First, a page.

Maine lawmakers have made significant changes in the way individual Mainers buy health insurance, so that many people not eligible for group coverage will see substantially lower costs.
Joel Allumbaugh, an insurance consultant with National Worksite Benefit Group in Augusta and an outspoken backer of the new law, thinks Mainers don’t know enough about it, he said in an interview this week.
The changes, contained in “Public Law 90,” don’t affect group insurance, typically provided and substantially paid for by employers. But Allumbaugh said PL90 offers substantial advantages to people buying coverage as individuals (usually the most expensive policies).
He said the state Bureau of Insurance prepared a comparison of 200 potential “new book” policy choices available to individual Mainers from Anthem Blue Cross/Blue Shield under PL 90 and found premium decreases in 187 of them, or 93.5 percent of the options.
The average decrease was 34 percent, he said, and the largest was 60 percent. Critics who point at the few examples where rates did increase are just “cherry-picking” the data to make political points, he said.
Once, there were a dozen insurance companies offering health insurance in Maine. However, as state mandates increased and profit margins declined, most of them pulled up stakes, leaving just three.
However, Allumbaugh noted, only Anthem is a major player. Harvard Pilgrim runs the remnants of Dirigo Health Care, which is being phased out, and a third firm offers limited indemnity coverage.
The new policies add some coverages and drop others, but people with policies from Anthem now can still renew their current coverage (under what’s called “the closed book”) and get lower rates than they would have gotten under the former law (though costs will increase for most coverage plans). Anthem’s overall rate increase request this week was a mere 1.7 percent for current individual policies.
Allumbaugh said that new insurers are preparing to enter the market but will not be able to offer products by July. More competition would drive rates even lower, he said.
The old system, Allumbaugh noted, labored under requirements for “guaranteed issue (covering everyone who applied) and community rating (spreading costs over all applicants) that limited rate variances among different applicants. These two laws increased rates and destabilized the markets by dramatically increasing rates for younger applicants and creating a safety net where they can get guaranteed coverage when they eventually need it.”
The latter condition let people avoid buying insurance when they are well. Waiting until they are sick means they push their costs off onto everyone else.
That was the problem the Democrats’ Patient Protection and Affordable Care Act, also called “Obamacare,” tried to solve by requiring everyone to buy coverage, a mandate whose constitutionality will soon be determined by the U.S. Supreme Court.
But the big problem with Obamacare, as Allumbaugh sees it, is that it “simply requires more coverage, which by default increases premiums in an already very expensive insurance market. The ACA also continues to exacerbate the disconnect between patients and the cost of care, arguably the root cause of our current expensive and inefficient delivery system.”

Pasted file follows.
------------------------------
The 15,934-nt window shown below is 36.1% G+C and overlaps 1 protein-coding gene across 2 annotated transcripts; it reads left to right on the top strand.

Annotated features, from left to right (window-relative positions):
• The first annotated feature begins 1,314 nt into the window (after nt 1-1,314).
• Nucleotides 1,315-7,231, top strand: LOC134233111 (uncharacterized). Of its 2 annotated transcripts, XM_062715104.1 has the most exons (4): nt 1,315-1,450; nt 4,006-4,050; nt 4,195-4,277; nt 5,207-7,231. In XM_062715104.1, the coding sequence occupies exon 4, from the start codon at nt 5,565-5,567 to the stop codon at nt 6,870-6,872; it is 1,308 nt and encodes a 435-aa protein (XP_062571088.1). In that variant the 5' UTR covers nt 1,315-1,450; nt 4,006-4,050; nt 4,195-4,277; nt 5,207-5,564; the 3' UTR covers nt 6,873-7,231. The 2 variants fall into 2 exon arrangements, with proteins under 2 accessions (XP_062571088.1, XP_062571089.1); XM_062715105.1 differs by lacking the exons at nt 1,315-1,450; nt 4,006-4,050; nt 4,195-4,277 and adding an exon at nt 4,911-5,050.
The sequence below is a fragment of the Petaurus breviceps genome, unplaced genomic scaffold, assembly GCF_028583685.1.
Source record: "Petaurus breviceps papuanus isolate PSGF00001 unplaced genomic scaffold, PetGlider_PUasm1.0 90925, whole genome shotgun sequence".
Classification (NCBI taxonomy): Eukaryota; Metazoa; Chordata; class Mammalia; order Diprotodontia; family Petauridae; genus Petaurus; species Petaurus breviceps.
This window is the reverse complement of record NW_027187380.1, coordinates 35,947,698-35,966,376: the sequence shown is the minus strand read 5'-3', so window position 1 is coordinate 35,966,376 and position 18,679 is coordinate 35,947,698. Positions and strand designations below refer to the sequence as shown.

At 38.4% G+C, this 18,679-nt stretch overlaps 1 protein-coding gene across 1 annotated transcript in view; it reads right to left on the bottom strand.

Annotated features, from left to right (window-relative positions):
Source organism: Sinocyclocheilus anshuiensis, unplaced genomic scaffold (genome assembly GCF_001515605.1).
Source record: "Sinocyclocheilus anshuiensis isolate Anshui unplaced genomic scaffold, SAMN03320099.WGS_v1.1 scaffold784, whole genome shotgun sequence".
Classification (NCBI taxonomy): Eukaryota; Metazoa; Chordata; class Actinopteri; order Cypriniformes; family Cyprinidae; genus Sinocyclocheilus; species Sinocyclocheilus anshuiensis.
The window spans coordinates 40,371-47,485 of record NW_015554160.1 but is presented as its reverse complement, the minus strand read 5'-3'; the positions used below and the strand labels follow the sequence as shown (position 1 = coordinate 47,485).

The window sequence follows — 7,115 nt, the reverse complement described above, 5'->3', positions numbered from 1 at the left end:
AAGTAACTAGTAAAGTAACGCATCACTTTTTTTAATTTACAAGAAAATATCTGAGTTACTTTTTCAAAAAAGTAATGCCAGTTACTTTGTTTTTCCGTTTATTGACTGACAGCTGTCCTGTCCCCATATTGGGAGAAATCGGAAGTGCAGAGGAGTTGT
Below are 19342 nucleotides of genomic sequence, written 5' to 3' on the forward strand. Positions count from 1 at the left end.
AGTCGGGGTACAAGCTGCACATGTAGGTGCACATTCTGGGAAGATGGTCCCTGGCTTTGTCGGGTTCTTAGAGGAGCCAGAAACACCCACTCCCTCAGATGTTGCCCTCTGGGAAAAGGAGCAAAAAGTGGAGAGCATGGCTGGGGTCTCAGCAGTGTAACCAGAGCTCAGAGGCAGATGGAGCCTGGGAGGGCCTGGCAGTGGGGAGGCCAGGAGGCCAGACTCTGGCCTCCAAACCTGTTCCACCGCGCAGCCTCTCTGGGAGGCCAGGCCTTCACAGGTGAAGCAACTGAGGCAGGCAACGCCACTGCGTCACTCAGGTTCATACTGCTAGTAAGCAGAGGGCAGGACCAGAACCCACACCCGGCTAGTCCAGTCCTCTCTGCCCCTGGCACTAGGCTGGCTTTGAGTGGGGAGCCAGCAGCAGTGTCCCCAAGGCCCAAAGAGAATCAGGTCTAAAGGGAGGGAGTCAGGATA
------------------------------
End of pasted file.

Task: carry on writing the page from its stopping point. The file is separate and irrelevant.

But PL 90 took advantage of options offered to states in the first stages of the federal law, which doesn’t take full effect (or impose its full costs) until 2014.
The new Maine law, Allumbaugh says, “aims to re-establish rating rules that will reverse the current death spiral (of constantly increasing costs and rates) and grow the private insurance market by aligning rates with demographic profiles.
“For example, he said, “PL 90 enables an insurer to charge a lower rate to a young applicant who generally uses very little health care services,” thus drawing more of them into the market. And it “injects money into the individual market via a reinsurance pool which helps to lower rates across all demographics.”
In sum, Allumbaugh said, “PL 90 more broadly attempts to use market forces to improve prices,” via more competitive rates and incentives and methods for insurers “to inform patients about cost and quality discrepancies when making decisions regarding where to seek care. This is an important shift toward increased transparency in health care which begins to apply market forces on the health care delivery system.”
Obamacare, however, “pushes us further down a path that disconnects patients from the cost of care and creates a new entitlement class, none of which addresses the root cost of health care.”
But Obamacare could soon be overturned or repealed. If that happens, Allumbaugh said, “I honestly think the best help the feds could provide is to get their fiscal house in order and allow maximum flexibility for states” via such changes as state-by-state block grants for Medicaid.
In the meantime, he concluded, PL 90 “is incredibly good news and the best story about individual insurance rates that we have seen literally in decades.”
M.D. Harmon, a retired journalist and military officer, is a freelance writer. He can be contacted at: